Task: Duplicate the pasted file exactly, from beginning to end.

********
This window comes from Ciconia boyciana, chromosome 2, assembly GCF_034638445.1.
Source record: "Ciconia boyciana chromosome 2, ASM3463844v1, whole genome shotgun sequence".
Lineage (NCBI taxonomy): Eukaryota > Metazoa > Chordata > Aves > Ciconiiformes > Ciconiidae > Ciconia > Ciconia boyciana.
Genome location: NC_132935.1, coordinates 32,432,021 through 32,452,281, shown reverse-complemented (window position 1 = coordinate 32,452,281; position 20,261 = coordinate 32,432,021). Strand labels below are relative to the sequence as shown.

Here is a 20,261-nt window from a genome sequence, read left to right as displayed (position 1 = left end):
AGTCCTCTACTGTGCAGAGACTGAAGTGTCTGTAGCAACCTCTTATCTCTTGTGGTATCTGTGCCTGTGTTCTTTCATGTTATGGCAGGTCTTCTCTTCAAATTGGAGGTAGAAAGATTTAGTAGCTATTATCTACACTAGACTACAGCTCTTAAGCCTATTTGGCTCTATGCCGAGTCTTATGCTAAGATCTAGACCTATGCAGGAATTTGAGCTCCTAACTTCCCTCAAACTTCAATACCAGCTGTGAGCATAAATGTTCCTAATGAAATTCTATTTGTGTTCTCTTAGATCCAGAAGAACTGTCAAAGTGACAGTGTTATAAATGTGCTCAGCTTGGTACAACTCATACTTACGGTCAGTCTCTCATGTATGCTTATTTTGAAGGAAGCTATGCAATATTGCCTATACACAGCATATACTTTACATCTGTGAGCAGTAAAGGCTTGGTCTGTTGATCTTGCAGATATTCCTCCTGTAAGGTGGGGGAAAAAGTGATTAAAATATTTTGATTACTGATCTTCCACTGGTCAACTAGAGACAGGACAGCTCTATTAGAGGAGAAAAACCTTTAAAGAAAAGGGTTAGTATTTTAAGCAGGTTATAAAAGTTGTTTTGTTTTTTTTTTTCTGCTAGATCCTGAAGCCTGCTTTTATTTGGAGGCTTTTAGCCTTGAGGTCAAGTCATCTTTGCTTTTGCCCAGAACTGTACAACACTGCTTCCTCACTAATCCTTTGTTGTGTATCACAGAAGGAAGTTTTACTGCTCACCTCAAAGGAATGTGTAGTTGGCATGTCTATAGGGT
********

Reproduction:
This window comes from Ciconia boyciana, chromosome 2, assembly GCF_034638445.1.
Source record: "Ciconia boyciana chromosome 2, ASM3463844v1, whole genome shotgun sequence".
Lineage (NCBI taxonomy): Eukaryota > Metazoa > Chordata > Aves > Ciconiiformes > Ciconiidae > Ciconia > Ciconia boyciana.
Genome location: NC_132935.1, coordinates 32,432,021 through 32,452,281, shown reverse-complemented (window position 1 = coordinate 32,452,281; position 20,261 = coordinate 32,432,021). Strand labels below are relative to the sequence as shown.

Here is a 20,261-nt window from a genome sequence, read left to right as displayed (position 1 = left end):
AGTCCTCTACTGTGCAGAGACTGAAGTGTCTGTAGCAACCTCTTATCTCTTGTGGTATCTGTGCCTGTGTTCTTTCATGTTATGGCAGGTCTTCTCTTCAAATTGGAGGTAGAAAGATTTAGTAGCTATTATCTACACTAGACTACAGCTCTTAAGCCTATTTGGCTCTATGCCGAGTCTTATGCTAAGATCTAGACCTATGCAGGAATTTGAGCTCCTAACTTCCCTCAAACTTCAATACCAGCTGTGAGCATAAATGTTCCTAATGAAATTCTATTTGTGTTCTCTTAGATCCAGAAGAACTGTCAAAGTGACAGTGTTATAAATGTGCTCAGCTTGGTACAACTCATACTTACGGTCAGTCTCTCATGTATGCTTATTTTGAAGGAAGCTATGCAATATTGCCTATACACAGCATATACTTTACATCTGTGAGCAGTAAAGGCTTGGTCTGTTGATCTTGCAGATATTCCTCCTGTAAGGTGGGGGAAAAAGTGATTAAAATATTTTGATTACTGATCTTCCACTGGTCAACTAGAGACAGGACAGCTCTATTAGAGGAGAAAAACCTTTAAAGAAAAGGGTTAGTATTTTAAGCAGGTTATAAAAGTTGTTTTGTTTTTTTTTTTCTGCTAGATCCTGAAGCCTGCTTTTATTTGGAGGCTTTTAGCCTTGAGGTCAAGTCATCTTTGCTTTTGCCCAGAACTGTACAACACTGCTTCCTCACTAATCCTTTGTTGTGTATCACAGAAGGAAGTTTTACTGCTCACCTCAAAGGAATGTGTAGTTGGCATGTCTATAGGGT